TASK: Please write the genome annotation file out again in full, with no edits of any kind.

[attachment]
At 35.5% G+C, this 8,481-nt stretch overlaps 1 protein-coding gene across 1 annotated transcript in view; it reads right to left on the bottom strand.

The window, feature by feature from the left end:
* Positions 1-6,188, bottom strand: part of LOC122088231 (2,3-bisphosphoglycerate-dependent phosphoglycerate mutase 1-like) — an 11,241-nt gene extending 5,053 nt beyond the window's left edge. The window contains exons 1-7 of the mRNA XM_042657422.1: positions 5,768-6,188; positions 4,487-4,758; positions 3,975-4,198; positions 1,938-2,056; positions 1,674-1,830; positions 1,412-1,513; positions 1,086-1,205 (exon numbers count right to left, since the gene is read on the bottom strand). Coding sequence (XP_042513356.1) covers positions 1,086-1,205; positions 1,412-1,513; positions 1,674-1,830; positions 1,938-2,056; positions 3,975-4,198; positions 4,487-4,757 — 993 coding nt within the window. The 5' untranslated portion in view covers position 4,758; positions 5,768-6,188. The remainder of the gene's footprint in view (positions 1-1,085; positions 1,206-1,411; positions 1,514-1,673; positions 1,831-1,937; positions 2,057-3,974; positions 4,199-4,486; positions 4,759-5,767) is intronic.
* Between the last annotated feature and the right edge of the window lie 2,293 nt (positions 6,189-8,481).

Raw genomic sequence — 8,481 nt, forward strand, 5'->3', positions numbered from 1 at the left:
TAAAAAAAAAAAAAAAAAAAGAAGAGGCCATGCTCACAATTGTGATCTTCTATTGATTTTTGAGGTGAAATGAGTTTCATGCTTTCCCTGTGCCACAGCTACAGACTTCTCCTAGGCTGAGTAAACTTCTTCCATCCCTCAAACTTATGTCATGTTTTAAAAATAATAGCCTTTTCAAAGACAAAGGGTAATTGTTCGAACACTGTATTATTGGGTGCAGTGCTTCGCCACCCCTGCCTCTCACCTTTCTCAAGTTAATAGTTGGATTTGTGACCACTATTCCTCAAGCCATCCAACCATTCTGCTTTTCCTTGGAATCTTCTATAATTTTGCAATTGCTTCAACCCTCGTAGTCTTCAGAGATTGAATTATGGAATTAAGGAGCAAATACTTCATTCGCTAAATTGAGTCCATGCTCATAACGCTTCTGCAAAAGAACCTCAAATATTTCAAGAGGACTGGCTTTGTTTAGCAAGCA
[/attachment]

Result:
At 35.5% G+C, this 8,481-nt stretch overlaps 1 protein-coding gene across 1 annotated transcript in view; it reads right to left on the bottom strand.

The window, feature by feature from the left end:
* Positions 1-6,188, bottom strand: part of LOC122088231 (2,3-bisphosphoglycerate-dependent phosphoglycerate mutase 1-like) — an 11,241-nt gene extending 5,053 nt beyond the window's left edge. The window contains exons 1-7 of the mRNA XM_042657422.1: positions 5,768-6,188; positions 4,487-4,758; positions 3,975-4,198; positions 1,938-2,056; positions 1,674-1,830; positions 1,412-1,513; positions 1,086-1,205 (exon numbers count right to left, since the gene is read on the bottom strand). Coding sequence (XP_042513356.1) covers positions 1,086-1,205; positions 1,412-1,513; positions 1,674-1,830; positions 1,938-2,056; positions 3,975-4,198; positions 4,487-4,757 — 993 coding nt within the window. The 5' untranslated portion in view covers position 4,758; positions 5,768-6,188. The remainder of the gene's footprint in view (positions 1-1,085; positions 1,206-1,411; positions 1,514-1,673; positions 1,831-1,937; positions 2,057-3,974; positions 4,199-4,486; positions 4,759-5,767) is intronic.
* Between the last annotated feature and the right edge of the window lie 2,293 nt (positions 6,189-8,481).

Raw genomic sequence — 8,481 nt, forward strand, 5'->3', positions numbered from 1 at the left:
TAAAAAAAAAAAAAAAAAAAGAAGAGGCCATGCTCACAATTGTGATCTTCTATTGATTTTTGAGGTGAAATGAGTTTCATGCTTTCCCTGTGCCACAGCTACAGACTTCTCCTAGGCTGAGTAAACTTCTTCCATCCCTCAAACTTATGTCATGTTTTAAAAATAATAGCCTTTTCAAAGACAAAGGGTAATTGTTCGAACACTGTATTATTGGGTGCAGTGCTTCGCCACCCCTGCCTCTCACCTTTCTCAAGTTAATAGTTGGATTTGTGACCACTATTCCTCAAGCCATCCAACCATTCTGCTTTTCCTTGGAATCTTCTATAATTTTGCAATTGCTTCAACCCTCGTAGTCTTCAGAGATTGAATTATGGAATTAAGGAGCAAATACTTCATTCGCTAAATTGAGTCCATGCTCATAACGCTTCTGCAAAAGAACCTCAAATATTTCAAGAGGACTGGCTTTGTTTAGCAAGCA